For all that elected officials talk about how their policies will create jobs or their opponents' policies will destroy them, in normal times it's the Fed -- not the White House, not Congress -- that determines the pace of job creation. (Its dual mandate from Congress, after all, is to promote stable prices with maximum employment.) When the Fed's Open Market Committee wants the economy to grow faster, it reduces interest rates. When it wants to slow things down, it raises them. The committee's willingness to cut rates to historically low levels in the wake of the 2001 terrorist attacks and the dot-com bust helped avoid a severe recession -- but many also think that its willingness to hold them so low for so long fueled the credit boom that led to our current bust.
Since the beginning of the financial crisis in 2008, the Fed has grown more powerful. It has effectively nationalized key parts of the banking system, taken loads of sketchy assets from wobbly banks onto its balance sheet and printed huge sums of money to stimulate the economy. The effects of these actions on average Americans cannot be overstated: Thanks to the Fed, we aren't hoarding money under our mattresses or making runs on banks. And we do not have to worry about the kind of deflationary downward spiral that has mired the Japanese economy for a decade.
Now the debate is turning to the cost of these emergency measures, and their impact on our national debt and on the credit-worthiness of our government. How these issues play out will directly affect how much we have to pay for mortgages or college loans, as well as the kind of returns we'll earn on our 401(k)s.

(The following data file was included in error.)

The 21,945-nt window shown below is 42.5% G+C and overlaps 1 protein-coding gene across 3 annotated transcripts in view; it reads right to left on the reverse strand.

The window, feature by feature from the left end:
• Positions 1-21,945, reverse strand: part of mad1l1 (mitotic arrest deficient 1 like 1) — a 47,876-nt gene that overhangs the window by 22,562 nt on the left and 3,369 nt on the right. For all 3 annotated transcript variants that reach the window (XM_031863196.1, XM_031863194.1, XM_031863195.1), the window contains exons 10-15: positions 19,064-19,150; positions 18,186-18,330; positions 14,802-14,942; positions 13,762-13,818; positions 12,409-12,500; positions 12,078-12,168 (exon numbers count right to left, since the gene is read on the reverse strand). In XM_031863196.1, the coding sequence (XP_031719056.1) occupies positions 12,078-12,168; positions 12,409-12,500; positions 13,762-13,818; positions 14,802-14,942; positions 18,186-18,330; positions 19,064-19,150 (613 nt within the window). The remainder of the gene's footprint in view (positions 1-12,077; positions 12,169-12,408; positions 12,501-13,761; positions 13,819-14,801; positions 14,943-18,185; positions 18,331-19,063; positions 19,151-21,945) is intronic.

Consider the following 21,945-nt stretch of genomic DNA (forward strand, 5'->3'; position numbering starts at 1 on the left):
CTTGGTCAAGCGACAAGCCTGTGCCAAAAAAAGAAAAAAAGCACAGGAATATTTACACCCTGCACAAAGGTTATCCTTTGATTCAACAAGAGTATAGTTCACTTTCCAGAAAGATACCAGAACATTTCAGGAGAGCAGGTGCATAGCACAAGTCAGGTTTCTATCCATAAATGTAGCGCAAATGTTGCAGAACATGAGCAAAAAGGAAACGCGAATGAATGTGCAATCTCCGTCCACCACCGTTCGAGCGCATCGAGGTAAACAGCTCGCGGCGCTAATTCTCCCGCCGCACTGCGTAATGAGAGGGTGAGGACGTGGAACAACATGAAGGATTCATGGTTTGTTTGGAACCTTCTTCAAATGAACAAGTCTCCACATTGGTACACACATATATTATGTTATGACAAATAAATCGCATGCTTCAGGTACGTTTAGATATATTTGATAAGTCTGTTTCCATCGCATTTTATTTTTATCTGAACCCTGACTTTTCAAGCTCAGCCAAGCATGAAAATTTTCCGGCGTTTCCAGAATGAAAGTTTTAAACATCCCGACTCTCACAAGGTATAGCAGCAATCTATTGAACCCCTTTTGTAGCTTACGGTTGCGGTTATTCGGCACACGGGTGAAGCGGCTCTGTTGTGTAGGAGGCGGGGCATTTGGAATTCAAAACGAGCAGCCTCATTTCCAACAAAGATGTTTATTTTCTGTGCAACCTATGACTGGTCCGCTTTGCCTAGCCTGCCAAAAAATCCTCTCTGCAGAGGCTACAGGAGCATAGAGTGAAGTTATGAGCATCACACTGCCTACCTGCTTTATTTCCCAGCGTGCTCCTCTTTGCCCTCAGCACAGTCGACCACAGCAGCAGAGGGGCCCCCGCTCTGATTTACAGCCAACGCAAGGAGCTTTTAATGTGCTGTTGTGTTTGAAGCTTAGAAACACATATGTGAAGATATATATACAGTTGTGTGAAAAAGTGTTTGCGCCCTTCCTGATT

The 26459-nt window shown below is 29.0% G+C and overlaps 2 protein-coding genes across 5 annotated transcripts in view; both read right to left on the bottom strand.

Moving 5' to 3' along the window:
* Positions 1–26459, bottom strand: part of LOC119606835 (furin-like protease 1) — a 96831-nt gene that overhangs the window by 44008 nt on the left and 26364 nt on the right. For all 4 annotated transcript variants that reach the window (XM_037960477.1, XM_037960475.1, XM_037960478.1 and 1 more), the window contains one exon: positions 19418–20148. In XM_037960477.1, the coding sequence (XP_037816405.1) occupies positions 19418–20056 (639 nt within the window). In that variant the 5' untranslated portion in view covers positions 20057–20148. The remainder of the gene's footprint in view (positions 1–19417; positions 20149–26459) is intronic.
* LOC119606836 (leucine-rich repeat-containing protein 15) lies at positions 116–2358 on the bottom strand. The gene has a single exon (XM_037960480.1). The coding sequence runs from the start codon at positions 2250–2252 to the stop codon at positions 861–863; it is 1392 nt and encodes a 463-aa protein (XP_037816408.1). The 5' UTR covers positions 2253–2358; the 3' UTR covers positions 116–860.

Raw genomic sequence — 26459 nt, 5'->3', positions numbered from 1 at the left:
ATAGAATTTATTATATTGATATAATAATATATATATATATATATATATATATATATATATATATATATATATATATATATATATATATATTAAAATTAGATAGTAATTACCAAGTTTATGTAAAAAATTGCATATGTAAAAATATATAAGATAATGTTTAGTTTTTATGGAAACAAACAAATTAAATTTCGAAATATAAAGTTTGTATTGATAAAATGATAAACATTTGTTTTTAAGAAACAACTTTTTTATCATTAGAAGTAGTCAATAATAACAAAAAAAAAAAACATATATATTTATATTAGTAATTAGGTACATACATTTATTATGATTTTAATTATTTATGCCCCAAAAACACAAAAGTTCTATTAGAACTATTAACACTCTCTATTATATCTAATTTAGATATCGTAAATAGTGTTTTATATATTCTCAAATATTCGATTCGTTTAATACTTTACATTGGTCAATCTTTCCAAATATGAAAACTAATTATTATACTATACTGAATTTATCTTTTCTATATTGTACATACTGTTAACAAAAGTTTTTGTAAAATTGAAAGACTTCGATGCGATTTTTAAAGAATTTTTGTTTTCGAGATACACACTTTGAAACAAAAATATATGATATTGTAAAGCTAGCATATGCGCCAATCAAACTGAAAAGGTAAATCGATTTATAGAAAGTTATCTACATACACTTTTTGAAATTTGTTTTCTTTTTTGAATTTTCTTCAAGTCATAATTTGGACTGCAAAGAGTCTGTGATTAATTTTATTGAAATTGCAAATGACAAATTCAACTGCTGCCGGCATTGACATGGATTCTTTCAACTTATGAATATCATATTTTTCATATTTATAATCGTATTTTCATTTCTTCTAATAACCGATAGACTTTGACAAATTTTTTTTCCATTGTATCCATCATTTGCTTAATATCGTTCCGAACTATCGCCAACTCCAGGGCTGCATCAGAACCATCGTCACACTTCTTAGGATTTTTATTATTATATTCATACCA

As with the Supreme Court, an administration doesn't have to be content with the Fed it inherits; it can shape the institution through its appointments. Specifically, the president appoints the Fed's chairman, vice chairman and the five other members of its board of governors, who fill seven of the 12 seats on the Open Market Committee; these appointees are confirmed by the Senate. But for months, the administration has let the board vacancies linger. Failing to replace Justice Stevens, by comparison, would leave a lopsided conservative majority on the Supreme Court. Obama's supporters would never stand for it. And that's why it won't happen.
In March, after dragging its heels for more than a year, the administration finally floated its intention to nominate, along with Yellen, MIT economist Peter Diamond and Maryland bank regulator Sarah Raskin to the Fed's board. But this revelation prompted virtually no media discussion of the candidates' views on whether, for example, the Fed should try to do more to reduce unemployment. Since then, inexplicably, neither Diamond nor Raskin has been nominated, and there's been no further word from the White House. Supreme Court nominees would never be stuck in that kind of limbo, nor would their records go unexplored by senators and journalists.